Assessing the External Validity of an Experimental Wage Subsidy
In Canada, a policy aiming at helping single parents on social assistance become self-reliant was implemented on an experimental basis. The Self-Sufficiency Entry Effects Demonstration randomly selected a sample of 4,134 single parents who had applied for welfare between January 1994 and March 1995. It turned out only 3,315 took part in the experiment despite a 50% chance of receiving a generous, time-limited, earnings supplement conditional on finding a full-time job and leaving income assistance within a year. The purpose of this paper is to determine whether a non-response rate of 20% is likely to harm the external validity of the experiment. We compare the estimated impact of the program using experimental data only to that obtained using additional data on individuals not taking part in the experiment. We find strong evidence of non-response bias in the data. When we correct for the bias, we find that estimates that rely on experimental data only significantly underestimate the true impact of the program.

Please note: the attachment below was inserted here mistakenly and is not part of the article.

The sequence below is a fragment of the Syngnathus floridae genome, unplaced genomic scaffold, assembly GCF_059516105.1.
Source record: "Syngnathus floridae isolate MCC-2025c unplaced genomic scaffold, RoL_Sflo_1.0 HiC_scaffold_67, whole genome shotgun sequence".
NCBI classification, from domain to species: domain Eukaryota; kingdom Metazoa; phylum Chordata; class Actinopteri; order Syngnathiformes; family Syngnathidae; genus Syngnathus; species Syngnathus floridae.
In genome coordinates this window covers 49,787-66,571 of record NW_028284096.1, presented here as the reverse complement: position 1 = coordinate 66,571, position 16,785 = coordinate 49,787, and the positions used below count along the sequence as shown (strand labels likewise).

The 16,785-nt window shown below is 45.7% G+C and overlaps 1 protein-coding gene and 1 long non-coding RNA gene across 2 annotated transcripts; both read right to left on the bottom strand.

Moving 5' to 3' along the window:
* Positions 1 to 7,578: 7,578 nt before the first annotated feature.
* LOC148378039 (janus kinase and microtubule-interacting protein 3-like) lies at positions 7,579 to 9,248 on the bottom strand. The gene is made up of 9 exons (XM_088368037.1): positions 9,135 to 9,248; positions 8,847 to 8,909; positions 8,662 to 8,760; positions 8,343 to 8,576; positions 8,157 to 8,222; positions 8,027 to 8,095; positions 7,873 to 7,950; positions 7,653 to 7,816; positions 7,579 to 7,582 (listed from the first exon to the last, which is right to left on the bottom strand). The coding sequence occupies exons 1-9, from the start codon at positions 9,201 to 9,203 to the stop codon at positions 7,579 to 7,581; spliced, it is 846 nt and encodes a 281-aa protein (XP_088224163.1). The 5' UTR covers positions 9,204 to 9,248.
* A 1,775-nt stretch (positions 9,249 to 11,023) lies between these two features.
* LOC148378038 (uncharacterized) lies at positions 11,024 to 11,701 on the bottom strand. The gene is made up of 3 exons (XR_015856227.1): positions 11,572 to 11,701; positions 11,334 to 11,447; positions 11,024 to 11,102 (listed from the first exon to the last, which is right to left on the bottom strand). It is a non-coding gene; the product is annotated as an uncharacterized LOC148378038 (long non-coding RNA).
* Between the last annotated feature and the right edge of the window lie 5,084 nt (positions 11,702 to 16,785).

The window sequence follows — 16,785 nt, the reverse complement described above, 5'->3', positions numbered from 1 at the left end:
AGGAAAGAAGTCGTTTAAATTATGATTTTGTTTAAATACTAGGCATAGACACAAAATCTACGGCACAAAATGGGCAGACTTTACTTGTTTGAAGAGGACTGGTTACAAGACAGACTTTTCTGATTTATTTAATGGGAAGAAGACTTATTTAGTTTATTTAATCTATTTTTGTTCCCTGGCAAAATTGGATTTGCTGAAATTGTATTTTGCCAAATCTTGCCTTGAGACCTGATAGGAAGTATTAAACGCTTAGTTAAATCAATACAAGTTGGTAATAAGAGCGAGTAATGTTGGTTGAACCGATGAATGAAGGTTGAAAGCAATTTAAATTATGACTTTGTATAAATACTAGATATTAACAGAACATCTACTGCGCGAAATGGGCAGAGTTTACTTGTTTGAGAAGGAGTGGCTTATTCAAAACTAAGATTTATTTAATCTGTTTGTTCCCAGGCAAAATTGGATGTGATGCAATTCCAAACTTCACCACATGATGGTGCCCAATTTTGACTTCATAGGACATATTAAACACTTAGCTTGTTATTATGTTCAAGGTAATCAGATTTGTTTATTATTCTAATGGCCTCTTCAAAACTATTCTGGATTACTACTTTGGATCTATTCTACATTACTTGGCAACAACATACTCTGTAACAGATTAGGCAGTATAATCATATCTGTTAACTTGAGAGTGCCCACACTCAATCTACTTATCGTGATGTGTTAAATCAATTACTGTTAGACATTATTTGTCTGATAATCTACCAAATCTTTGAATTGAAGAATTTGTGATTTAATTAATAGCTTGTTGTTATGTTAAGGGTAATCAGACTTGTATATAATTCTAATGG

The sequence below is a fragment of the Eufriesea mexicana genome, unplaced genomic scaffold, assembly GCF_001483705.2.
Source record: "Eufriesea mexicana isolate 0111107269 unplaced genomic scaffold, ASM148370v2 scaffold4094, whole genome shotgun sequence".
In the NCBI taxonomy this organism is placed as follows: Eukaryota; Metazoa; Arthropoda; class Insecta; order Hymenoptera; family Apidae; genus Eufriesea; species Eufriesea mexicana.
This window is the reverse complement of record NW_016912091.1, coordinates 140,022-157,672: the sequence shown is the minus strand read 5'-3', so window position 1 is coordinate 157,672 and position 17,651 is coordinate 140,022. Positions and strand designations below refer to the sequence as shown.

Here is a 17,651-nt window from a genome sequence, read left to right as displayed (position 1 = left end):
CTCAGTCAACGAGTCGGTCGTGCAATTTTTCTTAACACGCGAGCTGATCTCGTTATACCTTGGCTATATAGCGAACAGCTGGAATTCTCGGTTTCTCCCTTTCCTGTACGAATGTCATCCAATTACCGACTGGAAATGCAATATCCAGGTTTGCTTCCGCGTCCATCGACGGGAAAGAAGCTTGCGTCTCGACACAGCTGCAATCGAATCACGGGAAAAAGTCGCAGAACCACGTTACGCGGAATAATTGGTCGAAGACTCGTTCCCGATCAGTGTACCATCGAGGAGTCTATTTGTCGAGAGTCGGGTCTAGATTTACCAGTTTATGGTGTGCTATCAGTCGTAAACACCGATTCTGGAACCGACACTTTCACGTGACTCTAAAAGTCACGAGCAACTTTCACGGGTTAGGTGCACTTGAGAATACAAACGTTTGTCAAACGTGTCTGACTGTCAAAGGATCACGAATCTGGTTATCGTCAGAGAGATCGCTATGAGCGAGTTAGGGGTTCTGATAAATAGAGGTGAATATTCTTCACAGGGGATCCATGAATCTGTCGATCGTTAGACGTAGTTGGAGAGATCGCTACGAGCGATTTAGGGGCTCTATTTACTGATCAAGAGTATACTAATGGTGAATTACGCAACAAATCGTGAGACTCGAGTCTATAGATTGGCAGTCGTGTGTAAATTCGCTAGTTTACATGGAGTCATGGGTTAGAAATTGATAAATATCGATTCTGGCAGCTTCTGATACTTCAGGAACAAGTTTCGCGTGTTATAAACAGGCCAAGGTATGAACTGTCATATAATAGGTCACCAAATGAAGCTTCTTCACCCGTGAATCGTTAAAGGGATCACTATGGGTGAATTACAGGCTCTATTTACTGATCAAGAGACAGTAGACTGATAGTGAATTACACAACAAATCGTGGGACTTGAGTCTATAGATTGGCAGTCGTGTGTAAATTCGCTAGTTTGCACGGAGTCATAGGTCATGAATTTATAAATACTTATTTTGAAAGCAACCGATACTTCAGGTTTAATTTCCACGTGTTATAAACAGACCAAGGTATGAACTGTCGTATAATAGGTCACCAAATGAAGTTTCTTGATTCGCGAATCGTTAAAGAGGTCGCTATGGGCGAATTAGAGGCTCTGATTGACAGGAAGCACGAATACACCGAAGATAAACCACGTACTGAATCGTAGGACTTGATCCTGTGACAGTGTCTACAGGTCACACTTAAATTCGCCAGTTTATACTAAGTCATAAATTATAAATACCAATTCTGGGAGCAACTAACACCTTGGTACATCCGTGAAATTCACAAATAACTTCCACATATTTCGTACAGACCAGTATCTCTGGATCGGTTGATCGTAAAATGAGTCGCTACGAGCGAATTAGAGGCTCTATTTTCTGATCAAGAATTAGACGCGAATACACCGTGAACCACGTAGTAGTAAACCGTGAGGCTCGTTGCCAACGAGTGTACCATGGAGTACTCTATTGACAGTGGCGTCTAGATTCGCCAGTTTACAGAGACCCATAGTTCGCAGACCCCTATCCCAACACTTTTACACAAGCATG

|Date of creation:||Mar 2005|
|Date of revision:|
|Publication status:||published in: Annales d'Economie et de Statistique, 2008, 91-92|
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